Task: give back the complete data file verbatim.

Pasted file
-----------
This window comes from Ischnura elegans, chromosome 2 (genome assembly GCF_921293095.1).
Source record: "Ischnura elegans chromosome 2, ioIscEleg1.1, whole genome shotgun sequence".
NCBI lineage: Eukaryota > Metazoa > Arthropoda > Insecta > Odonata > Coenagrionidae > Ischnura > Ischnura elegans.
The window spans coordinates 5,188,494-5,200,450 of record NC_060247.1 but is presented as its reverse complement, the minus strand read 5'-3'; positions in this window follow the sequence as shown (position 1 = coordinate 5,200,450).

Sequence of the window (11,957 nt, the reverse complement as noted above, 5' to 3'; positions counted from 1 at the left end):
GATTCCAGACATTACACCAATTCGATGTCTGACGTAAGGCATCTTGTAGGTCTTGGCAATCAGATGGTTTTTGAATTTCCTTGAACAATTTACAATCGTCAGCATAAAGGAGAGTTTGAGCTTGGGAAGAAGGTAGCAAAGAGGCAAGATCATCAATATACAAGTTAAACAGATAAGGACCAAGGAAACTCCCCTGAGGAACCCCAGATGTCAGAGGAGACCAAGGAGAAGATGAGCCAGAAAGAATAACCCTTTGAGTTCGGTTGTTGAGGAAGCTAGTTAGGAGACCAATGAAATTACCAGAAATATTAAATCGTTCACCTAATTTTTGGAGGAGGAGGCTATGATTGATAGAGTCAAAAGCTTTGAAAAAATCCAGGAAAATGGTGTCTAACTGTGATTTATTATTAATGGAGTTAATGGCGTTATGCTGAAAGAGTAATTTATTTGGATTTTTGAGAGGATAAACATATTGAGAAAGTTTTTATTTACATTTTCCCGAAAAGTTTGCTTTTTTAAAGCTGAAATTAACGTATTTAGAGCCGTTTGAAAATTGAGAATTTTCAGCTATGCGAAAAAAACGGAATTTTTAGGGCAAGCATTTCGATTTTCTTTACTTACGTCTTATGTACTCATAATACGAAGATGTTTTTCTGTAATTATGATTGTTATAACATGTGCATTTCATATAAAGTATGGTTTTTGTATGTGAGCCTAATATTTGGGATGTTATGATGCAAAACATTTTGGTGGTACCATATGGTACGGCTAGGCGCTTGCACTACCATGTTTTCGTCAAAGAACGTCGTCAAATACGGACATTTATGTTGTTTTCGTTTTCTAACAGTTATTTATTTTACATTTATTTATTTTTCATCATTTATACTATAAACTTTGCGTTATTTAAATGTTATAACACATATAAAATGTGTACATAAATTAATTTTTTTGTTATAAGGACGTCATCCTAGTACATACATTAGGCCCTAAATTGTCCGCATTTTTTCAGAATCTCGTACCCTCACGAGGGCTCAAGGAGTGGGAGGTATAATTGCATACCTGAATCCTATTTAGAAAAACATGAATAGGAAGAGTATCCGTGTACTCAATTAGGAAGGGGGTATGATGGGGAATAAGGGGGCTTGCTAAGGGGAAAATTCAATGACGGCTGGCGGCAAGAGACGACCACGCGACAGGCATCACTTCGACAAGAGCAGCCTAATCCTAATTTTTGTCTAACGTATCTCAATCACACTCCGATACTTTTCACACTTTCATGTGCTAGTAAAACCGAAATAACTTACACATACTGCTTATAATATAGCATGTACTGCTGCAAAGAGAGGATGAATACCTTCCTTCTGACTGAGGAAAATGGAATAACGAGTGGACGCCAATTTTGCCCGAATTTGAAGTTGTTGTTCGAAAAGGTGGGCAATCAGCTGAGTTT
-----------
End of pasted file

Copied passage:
This window comes from Ischnura elegans, chromosome 2 (genome assembly GCF_921293095.1).
Source record: "Ischnura elegans chromosome 2, ioIscEleg1.1, whole genome shotgun sequence".
NCBI lineage: Eukaryota > Metazoa > Arthropoda > Insecta > Odonata > Coenagrionidae > Ischnura > Ischnura elegans.
The window spans coordinates 5,188,494-5,200,450 of record NC_060247.1 but is presented as its reverse complement, the minus strand read 5'-3'; positions in this window follow the sequence as shown (position 1 = coordinate 5,200,450).

Sequence of the window (11,957 nt, the reverse complement as noted above, 5' to 3'; positions counted from 1 at the left end):
GATTCCAGACATTACACCAATTCGATGTCTGACGTAAGGCATCTTGTAGGTCTTGGCAATCAGATGGTTTTTGAATTTCCTTGAACAATTTACAATCGTCAGCATAAAGGAGAGTTTGAGCTTGGGAAGAAGGTAGCAAAGAGGCAAGATCATCAATATACAAGTTAAACAGATAAGGACCAAGGAAACTCCCCTGAGGAACCCCAGATGTCAGAGGAGACCAAGGAGAAGATGAGCCAGAAAGAATAACCCTTTGAGTTCGGTTGTTGAGGAAGCTAGTTAGGAGACCAATGAAATTACCAGAAATATTAAATCGTTCACCTAATTTTTGGAGGAGGAGGCTATGATTGATAGAGTCAAAAGCTTTGAAAAAATCCAGGAAAATGGTGTCTAACTGTGATTTATTATTAATGGAGTTAATGGCGTTATGCTGAAAGAGTAATTTATTTGGATTTTTGAGAGGATAAACATATTGAGAAAGTTTTTATTTACATTTTCCCGAAAAGTTTGCTTTTTTAAAGCTGAAATTAACGTATTTAGAGCCGTTTGAAAATTGAGAATTTTCAGCTATGCGAAAAAAACGGAATTTTTAGGGCAAGCATTTCGATTTTCTTTACTTACGTCTTATGTACTCATAATACGAAGATGTTTTTCTGTAATTATGATTGTTATAACATGTGCATTTCATATAAAGTATGGTTTTTGTATGTGAGCCTAATATTTGGGATGTTATGATGCAAAACATTTTGGTGGTACCATATGGTACGGCTAGGCGCTTGCACTACCATGTTTTCGTCAAAGAACGTCGTCAAATACGGACATTTATGTTGTTTTCGTTTTCTAACAGTTATTTATTTTACATTTATTTATTTTTCATCATTTATACTATAAACTTTGCGTTATTTAAATGTTATAACACATATAAAATGTGTACATAAATTAATTTTTTTGTTATAAGGACGTCATCCTAGTACATACATTAGGCCCTAAATTGTCCGCATTTTTTCAGAATCTCGTACCCTCACGAGGGCTCAAGGAGTGGGAGGTATAATTGCATACCTGAATCCTATTTAGAAAAACATGAATAGGAAGAGTATCCGTGTACTCAATTAGGAAGGGGGTATGATGGGGAATAAGGGGGCTTGCTAAGGGGAAAATTCAATGACGGCTGGCGGCAAGAGACGACCACGCGACAGGCATCACTTCGACAAGAGCAGCCTAATCCTAATTTTTGTCTAACGTATCTCAATCACACTCCGATACTTTTCACACTTTCATGTGCTAGTAAAACCGAAATAACTTACACATACTGCTTATAATATAGCATGTACTGCTGCAAAGAGAGGATGAATACCTTCCTTCTGACTGAGGAAAATGGAATAACGAGTGGACGCCAATTTTGCCCGAATTTGAAGTTGTTGTTCGAAAAGGTGGGCAATCAGCTGAGTTT